We have a pair of giraffes, male 14 and female 15. The female recently had her 5th calf and is in great body condition. The male is larger framed and has a slightly lower body condition score than the female, but is in good shape and health.
Recently the male has had clumpy fecals that sometimes lack a pelleted shape. Many fecals have been run by centrifugation, Modified McMasters, and direct. All have been negative. The only change they have had is 2 years ago being held at another zoo while we were in flood recovery. They returned in 2013. Their diets have been reviewed by DAK nutritionist and they are currently on Mazuri Wild Herbivore Low Starch with high protein Alfalfa. They also receive a low starch hoofstock pellet for shifting/training and some produce for training purposes. Fresh browse is available in summer, frozen in winter, with some fresh bamboo available in winter.
We are in a northern climate so they are in a secured, heated barn with temperature sensors and alarms. They are housed in the barn usually from October through April depending on weather conditions. The temperature in the barn is set at 70 degrees. Overnight one of the furnaces quit but the barn stayed above 65 degrees until morning. Staff noted the male was shaking/shivering and the furnace on his side of the barn was the one that was not functioning.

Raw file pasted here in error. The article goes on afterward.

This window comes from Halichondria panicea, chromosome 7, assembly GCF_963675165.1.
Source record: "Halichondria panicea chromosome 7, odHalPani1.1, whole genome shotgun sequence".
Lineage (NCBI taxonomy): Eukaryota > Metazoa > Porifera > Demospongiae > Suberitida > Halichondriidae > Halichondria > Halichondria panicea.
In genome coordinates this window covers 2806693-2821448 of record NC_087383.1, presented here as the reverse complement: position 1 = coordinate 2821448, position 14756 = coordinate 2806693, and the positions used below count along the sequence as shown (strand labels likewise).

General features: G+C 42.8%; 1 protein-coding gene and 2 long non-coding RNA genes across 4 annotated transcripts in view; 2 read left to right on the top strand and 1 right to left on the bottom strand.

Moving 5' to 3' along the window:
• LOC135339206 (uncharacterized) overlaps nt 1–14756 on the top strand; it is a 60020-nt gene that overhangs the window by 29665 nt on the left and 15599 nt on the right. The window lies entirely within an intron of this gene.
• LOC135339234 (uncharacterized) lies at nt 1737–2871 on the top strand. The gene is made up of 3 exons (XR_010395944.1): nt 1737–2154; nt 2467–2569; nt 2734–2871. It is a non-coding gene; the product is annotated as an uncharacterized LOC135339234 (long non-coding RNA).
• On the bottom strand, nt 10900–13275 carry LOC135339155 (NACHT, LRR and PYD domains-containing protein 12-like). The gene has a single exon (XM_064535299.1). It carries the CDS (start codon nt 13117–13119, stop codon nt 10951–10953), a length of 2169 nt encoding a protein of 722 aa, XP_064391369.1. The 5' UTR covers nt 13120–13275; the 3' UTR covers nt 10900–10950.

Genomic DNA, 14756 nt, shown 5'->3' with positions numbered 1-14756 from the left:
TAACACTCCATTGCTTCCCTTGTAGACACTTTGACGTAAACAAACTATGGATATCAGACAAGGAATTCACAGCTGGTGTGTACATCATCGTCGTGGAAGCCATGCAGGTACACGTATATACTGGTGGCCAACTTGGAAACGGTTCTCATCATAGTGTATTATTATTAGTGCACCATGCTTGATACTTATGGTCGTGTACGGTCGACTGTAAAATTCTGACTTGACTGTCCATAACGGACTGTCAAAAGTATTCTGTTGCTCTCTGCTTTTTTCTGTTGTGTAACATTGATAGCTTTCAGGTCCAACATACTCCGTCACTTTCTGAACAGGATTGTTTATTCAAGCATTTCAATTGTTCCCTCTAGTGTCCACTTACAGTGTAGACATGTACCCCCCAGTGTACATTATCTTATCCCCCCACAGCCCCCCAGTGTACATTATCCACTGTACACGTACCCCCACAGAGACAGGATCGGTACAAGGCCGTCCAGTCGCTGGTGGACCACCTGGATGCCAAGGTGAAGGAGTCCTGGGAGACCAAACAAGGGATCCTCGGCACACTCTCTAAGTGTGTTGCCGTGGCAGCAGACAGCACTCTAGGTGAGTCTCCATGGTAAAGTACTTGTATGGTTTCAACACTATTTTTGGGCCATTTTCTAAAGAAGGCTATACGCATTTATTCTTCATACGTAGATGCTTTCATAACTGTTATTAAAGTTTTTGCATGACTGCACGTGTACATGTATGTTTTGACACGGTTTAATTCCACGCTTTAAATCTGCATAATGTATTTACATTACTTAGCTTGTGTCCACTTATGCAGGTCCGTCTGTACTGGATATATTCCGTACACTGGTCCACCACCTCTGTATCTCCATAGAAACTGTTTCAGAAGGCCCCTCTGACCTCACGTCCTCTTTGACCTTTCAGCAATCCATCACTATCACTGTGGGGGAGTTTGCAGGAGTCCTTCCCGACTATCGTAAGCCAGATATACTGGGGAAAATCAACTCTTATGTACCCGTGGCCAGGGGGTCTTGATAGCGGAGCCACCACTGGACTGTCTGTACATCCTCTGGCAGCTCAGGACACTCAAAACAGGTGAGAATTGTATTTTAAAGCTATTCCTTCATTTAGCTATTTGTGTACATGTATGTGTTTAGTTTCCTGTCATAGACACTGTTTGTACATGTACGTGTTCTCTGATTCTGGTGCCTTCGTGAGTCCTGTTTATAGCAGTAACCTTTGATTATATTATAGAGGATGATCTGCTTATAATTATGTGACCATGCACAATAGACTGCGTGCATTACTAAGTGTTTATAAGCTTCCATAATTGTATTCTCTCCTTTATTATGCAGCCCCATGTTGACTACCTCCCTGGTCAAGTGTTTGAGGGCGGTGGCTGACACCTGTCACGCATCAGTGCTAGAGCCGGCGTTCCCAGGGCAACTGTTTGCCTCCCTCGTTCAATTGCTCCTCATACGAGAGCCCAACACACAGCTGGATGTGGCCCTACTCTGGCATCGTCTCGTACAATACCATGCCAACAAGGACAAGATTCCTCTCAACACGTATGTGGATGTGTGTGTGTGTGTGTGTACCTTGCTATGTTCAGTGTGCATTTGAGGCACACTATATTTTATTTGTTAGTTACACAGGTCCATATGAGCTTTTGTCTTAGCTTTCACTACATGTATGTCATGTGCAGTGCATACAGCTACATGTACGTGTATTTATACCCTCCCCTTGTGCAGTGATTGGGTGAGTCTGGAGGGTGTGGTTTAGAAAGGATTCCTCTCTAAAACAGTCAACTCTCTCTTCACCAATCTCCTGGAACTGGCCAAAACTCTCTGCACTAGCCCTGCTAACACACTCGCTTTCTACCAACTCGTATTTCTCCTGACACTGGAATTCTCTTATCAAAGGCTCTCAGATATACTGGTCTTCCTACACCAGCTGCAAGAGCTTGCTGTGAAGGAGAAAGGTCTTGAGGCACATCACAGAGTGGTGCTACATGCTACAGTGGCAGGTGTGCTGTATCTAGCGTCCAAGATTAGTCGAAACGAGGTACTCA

The furnace was repaired and heat turned up to increase temperature to 75 degrees. He continued to eat browse, shifting pellets, and some produce, but refused WHLS and alfalfa. He stopped shaking halfway though the day.
My question is how quickly do we need to be concerned about Acute Mortality Syndrome? He seems much more comfortable now but is still not acting quite normal. Appetite is definitely decreased.
Any ideas would be welcome!